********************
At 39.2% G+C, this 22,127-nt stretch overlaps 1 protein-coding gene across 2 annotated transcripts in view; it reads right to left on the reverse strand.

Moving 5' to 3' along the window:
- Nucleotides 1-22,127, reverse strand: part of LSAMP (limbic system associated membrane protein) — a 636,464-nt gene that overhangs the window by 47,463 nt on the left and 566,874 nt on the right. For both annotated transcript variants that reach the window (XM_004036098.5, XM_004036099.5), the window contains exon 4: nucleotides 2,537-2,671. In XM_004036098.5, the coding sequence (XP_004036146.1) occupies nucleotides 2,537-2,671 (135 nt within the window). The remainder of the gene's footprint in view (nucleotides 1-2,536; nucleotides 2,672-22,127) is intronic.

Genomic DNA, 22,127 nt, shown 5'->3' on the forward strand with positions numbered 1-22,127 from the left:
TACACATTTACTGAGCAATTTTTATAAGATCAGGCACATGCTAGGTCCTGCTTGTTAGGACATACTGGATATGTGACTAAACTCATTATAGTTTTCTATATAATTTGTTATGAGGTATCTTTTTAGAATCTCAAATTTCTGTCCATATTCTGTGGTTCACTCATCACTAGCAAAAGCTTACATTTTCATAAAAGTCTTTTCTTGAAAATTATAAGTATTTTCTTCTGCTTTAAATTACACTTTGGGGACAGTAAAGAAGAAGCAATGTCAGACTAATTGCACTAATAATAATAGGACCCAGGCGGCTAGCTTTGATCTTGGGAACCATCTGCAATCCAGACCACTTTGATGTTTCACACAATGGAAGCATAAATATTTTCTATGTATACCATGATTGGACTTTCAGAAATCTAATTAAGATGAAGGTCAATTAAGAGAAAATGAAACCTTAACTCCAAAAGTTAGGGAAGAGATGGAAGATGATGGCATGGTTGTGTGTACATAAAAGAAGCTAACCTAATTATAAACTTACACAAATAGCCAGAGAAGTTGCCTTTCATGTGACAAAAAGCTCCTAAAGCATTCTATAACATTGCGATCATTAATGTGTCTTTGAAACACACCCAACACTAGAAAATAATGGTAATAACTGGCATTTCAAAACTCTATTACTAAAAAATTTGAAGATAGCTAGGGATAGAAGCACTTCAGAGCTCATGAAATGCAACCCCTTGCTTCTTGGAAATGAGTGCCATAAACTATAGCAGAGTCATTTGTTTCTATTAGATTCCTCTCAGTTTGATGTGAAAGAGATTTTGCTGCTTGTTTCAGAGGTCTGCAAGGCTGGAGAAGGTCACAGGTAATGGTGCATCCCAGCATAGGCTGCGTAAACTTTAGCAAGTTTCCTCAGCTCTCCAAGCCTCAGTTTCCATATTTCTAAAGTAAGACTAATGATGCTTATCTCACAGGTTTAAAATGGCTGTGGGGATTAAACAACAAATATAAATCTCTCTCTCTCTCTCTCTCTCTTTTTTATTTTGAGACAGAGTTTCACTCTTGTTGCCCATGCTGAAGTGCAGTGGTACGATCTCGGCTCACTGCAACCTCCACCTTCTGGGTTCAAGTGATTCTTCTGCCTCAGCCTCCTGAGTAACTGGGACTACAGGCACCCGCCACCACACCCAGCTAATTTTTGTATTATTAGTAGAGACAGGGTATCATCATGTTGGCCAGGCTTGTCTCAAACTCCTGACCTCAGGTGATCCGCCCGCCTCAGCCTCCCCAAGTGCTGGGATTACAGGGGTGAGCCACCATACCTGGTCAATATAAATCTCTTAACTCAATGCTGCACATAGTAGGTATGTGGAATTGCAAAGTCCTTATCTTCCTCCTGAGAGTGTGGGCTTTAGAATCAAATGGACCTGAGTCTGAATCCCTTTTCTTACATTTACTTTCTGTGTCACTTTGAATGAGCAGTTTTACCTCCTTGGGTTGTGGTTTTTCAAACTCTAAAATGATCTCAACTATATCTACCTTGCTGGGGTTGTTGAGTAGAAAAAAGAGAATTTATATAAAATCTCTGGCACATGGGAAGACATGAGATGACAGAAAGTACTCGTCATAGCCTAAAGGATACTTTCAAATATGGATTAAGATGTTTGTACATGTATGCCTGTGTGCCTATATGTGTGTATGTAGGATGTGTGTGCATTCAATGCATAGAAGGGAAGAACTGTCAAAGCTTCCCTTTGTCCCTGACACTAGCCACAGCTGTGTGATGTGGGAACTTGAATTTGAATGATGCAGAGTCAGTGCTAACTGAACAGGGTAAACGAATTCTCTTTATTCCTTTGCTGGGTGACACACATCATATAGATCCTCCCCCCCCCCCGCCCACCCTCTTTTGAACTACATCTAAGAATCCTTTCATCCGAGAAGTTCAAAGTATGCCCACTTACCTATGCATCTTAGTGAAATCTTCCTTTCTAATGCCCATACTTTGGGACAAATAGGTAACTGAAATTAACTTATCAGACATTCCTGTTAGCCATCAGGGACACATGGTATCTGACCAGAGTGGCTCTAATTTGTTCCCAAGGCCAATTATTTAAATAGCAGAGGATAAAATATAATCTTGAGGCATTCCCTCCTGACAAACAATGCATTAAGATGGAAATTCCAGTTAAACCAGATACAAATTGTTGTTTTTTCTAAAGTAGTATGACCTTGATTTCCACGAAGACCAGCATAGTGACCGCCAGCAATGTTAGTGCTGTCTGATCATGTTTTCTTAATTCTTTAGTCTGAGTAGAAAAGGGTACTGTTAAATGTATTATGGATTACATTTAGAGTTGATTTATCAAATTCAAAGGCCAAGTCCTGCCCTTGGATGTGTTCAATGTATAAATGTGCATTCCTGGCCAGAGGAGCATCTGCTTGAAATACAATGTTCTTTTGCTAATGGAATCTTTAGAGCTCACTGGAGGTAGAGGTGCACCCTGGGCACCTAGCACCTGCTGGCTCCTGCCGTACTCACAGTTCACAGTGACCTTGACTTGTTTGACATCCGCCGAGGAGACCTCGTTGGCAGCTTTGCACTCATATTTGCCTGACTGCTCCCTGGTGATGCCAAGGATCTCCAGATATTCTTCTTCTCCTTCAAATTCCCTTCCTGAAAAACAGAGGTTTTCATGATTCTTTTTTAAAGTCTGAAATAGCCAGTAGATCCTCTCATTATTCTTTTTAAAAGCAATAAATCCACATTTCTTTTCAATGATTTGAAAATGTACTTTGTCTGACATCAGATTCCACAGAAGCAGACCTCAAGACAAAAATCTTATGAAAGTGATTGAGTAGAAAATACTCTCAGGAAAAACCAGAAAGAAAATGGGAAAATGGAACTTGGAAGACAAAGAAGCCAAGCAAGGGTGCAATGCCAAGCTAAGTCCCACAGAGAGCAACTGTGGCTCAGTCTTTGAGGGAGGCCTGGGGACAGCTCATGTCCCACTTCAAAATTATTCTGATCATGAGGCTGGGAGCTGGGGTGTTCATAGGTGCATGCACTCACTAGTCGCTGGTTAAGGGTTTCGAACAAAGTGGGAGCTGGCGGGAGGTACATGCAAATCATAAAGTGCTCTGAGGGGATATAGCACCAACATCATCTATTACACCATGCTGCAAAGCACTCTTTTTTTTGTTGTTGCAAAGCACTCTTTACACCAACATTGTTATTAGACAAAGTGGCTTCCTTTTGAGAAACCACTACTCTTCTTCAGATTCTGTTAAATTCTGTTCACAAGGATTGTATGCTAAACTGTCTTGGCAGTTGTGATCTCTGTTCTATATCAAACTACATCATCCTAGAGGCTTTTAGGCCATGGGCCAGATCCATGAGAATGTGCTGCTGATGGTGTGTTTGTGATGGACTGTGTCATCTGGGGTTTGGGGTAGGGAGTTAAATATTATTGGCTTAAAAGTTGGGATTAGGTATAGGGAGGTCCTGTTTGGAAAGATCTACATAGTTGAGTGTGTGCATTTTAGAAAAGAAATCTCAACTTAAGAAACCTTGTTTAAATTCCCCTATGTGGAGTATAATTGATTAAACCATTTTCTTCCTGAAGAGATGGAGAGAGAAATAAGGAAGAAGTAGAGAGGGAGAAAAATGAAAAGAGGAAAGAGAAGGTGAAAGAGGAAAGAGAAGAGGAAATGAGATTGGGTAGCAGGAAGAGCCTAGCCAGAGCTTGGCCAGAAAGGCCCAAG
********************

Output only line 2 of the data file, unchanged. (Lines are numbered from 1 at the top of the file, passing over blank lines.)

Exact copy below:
Moving 5' to 3' along the window: